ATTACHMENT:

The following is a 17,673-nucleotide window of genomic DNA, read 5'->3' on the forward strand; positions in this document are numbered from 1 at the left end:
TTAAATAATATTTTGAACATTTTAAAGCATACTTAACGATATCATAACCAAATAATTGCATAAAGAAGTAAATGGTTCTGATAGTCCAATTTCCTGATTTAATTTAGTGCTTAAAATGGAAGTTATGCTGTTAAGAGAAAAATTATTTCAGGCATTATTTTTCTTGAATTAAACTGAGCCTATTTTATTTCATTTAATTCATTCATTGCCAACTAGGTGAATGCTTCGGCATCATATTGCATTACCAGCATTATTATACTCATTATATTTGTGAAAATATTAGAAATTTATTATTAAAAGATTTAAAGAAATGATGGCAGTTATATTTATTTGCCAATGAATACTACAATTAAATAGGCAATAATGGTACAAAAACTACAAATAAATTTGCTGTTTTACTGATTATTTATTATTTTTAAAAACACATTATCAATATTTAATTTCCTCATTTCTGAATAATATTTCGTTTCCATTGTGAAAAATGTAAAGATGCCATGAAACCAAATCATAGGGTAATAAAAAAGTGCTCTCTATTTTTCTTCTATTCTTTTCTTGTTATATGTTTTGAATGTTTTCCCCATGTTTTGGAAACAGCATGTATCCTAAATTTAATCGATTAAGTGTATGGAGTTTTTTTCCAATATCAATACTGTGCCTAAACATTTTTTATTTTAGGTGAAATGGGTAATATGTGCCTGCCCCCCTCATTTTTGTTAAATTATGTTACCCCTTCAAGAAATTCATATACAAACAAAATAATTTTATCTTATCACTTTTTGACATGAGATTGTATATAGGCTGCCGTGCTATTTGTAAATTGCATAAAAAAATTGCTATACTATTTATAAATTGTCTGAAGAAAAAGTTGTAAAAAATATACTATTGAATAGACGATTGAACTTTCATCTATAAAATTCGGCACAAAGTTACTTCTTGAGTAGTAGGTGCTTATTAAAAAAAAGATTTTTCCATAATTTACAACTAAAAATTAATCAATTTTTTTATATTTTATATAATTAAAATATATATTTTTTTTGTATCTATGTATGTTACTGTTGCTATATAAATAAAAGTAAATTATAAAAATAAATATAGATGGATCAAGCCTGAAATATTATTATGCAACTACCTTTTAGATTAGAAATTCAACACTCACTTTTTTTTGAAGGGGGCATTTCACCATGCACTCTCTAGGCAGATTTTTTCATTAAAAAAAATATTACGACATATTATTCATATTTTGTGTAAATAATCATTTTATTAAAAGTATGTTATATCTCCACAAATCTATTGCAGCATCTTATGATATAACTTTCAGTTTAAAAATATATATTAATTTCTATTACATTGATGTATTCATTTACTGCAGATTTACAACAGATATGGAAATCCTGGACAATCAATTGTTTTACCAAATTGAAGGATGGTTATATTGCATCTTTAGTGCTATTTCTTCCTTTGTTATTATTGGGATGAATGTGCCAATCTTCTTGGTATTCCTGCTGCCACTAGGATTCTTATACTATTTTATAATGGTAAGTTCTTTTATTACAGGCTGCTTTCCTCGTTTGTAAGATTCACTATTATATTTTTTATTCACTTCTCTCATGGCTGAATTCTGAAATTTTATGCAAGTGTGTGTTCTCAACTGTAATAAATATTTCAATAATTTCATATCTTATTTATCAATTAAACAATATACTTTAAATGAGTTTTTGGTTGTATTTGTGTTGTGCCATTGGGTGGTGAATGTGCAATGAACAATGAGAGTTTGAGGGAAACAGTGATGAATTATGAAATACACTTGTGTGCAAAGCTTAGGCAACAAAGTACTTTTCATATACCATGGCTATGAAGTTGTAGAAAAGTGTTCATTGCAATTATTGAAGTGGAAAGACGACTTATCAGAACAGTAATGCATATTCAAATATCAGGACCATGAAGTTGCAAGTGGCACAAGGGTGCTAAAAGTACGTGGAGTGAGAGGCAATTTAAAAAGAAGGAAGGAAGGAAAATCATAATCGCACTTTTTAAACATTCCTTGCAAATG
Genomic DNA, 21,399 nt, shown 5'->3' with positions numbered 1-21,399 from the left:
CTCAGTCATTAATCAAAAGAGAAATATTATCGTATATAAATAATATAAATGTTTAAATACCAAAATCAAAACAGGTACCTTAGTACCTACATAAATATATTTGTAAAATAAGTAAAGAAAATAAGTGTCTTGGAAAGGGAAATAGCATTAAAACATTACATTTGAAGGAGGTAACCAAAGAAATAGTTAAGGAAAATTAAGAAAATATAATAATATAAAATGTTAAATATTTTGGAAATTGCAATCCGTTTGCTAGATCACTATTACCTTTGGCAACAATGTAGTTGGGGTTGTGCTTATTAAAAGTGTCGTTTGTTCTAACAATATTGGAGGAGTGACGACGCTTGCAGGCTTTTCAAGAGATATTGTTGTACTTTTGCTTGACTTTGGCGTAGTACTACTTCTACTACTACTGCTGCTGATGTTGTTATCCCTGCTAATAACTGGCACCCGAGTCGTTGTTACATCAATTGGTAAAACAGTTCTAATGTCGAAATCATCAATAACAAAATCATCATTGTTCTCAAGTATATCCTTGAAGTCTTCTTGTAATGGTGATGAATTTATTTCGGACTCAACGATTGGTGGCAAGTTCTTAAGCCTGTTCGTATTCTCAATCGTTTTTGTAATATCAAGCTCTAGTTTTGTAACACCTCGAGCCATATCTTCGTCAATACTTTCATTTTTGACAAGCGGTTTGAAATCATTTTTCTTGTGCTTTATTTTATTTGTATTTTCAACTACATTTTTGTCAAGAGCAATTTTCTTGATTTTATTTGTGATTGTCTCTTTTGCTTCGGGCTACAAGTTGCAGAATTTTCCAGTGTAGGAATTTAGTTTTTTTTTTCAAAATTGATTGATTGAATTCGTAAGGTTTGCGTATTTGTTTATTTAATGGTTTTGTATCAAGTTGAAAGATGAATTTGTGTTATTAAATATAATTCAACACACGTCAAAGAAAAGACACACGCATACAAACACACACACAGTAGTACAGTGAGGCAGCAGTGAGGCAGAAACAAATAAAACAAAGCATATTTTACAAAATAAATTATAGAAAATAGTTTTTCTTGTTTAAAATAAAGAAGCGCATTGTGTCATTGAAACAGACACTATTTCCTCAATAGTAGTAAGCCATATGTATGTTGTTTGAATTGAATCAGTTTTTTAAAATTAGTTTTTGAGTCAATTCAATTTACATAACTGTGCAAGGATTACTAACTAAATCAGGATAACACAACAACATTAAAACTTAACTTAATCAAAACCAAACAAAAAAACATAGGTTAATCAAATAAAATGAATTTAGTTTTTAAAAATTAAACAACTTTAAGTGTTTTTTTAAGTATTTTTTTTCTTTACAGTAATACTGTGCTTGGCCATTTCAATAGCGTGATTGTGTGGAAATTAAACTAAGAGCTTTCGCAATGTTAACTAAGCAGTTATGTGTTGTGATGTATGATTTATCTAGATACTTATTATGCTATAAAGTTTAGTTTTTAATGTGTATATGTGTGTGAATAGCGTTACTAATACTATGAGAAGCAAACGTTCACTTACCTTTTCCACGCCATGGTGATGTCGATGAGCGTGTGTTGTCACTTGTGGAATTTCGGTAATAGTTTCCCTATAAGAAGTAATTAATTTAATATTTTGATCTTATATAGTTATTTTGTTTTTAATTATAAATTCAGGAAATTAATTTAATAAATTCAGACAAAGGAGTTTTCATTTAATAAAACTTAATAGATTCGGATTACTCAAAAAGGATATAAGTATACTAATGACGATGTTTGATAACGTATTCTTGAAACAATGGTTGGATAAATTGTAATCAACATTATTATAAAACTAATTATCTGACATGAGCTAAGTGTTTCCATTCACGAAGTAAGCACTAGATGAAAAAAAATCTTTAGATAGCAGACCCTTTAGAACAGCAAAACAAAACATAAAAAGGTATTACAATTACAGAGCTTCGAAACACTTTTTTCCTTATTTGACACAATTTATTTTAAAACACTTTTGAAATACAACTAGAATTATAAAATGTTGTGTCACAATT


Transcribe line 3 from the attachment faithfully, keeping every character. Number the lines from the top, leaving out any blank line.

Genomic DNA, 21,399 nt, shown 5'->3' with positions numbered 1-21,399 from the left: